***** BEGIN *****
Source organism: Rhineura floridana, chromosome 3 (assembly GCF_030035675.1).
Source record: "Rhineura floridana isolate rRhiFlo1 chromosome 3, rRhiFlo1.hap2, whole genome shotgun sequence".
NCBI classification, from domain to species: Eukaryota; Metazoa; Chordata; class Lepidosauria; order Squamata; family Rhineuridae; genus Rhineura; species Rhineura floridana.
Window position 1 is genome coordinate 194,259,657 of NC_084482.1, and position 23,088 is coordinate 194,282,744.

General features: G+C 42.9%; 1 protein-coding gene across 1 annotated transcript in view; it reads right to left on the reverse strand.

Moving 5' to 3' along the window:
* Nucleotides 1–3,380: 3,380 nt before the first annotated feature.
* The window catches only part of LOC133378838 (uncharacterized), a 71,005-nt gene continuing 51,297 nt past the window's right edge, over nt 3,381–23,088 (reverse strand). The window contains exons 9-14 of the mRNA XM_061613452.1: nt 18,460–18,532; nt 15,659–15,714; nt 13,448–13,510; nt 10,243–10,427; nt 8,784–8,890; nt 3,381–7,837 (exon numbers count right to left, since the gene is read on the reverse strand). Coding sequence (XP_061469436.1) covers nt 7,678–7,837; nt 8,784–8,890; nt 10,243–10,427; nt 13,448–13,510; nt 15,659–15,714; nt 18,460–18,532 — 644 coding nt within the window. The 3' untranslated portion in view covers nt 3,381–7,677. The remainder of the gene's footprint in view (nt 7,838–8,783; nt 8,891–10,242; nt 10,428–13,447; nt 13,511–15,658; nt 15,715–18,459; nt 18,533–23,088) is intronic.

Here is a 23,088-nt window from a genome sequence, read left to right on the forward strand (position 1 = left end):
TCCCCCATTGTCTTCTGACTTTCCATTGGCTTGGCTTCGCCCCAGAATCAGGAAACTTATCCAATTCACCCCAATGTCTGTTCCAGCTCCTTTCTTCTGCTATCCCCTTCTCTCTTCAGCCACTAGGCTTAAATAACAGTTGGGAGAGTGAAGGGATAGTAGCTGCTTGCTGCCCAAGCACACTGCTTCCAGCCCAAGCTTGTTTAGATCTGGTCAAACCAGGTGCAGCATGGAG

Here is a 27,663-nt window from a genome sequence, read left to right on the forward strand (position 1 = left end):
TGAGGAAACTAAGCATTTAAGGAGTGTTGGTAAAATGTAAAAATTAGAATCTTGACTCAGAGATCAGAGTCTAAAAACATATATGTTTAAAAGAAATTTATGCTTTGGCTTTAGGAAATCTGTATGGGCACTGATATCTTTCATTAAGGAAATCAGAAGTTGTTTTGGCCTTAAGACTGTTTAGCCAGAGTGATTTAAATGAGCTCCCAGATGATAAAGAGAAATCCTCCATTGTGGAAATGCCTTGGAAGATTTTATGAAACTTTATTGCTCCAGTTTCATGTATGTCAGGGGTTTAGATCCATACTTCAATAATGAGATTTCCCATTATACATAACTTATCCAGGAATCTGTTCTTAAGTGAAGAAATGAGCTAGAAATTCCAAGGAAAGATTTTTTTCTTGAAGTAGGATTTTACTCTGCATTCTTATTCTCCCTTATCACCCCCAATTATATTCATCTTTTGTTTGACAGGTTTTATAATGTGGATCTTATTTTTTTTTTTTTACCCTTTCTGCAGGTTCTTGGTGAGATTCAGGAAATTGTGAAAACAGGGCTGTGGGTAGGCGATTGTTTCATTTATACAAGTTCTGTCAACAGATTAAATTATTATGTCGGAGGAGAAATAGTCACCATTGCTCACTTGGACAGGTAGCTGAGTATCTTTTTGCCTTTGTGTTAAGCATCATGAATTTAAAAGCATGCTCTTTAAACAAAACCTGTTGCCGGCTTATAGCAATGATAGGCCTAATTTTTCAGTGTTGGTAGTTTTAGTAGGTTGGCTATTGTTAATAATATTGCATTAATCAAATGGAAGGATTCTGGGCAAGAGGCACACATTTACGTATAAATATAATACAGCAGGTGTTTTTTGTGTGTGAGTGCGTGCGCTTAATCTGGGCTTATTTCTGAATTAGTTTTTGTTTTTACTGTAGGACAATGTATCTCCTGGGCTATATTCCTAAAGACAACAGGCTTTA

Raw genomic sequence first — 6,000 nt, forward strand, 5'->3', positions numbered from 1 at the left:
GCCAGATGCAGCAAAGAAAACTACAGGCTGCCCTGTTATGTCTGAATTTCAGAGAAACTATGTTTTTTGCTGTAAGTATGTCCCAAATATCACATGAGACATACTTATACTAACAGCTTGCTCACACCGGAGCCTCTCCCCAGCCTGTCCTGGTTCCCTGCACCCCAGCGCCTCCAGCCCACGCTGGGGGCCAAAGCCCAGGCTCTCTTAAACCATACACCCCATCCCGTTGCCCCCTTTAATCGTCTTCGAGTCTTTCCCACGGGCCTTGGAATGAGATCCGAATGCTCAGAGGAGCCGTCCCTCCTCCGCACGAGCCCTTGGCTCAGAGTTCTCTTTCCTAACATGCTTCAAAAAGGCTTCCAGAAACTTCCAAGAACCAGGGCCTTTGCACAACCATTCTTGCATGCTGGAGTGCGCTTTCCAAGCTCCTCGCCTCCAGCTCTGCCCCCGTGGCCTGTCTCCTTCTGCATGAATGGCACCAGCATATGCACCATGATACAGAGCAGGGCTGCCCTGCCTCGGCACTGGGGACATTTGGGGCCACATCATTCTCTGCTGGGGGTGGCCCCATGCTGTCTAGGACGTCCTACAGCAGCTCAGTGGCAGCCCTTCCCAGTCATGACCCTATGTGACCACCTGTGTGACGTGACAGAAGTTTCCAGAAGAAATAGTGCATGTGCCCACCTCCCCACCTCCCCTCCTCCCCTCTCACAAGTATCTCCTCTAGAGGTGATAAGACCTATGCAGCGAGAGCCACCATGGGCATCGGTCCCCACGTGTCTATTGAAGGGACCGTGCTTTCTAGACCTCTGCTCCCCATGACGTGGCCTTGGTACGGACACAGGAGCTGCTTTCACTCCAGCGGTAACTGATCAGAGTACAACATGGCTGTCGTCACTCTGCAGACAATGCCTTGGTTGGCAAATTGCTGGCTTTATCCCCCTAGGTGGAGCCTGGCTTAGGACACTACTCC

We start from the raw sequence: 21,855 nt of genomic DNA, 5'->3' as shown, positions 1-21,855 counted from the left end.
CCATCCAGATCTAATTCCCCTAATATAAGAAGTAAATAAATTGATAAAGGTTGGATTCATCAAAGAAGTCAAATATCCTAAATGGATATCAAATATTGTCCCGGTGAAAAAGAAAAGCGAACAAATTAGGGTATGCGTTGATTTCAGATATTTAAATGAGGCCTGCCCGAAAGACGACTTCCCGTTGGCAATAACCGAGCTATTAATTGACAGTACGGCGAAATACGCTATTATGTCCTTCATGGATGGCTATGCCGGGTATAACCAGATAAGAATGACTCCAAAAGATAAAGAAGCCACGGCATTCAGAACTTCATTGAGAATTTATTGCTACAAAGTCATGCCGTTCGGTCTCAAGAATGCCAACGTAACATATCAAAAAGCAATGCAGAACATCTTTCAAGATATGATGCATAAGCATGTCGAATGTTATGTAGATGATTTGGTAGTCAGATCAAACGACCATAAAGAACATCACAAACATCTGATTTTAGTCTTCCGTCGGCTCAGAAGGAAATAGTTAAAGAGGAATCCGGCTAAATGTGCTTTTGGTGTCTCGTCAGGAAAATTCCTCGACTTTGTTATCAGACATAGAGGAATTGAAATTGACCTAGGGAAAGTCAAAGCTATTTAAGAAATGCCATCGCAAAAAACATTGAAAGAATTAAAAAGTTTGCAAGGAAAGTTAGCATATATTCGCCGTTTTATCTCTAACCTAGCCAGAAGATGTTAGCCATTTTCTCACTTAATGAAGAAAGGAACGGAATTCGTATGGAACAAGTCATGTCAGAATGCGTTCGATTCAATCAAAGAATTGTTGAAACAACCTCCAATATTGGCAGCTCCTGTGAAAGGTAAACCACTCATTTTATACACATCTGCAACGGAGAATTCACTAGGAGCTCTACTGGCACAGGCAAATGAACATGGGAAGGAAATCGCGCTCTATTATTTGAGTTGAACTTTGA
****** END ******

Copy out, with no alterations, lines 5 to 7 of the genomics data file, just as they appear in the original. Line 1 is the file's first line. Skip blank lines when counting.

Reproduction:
General features: G+C 42.9%; 1 protein-coding gene across 1 annotated transcript in view; it reads right to left on the reverse strand.

Moving 5' to 3' along the window:
* Nucleotides 1–3,380: 3,380 nt before the first annotated feature.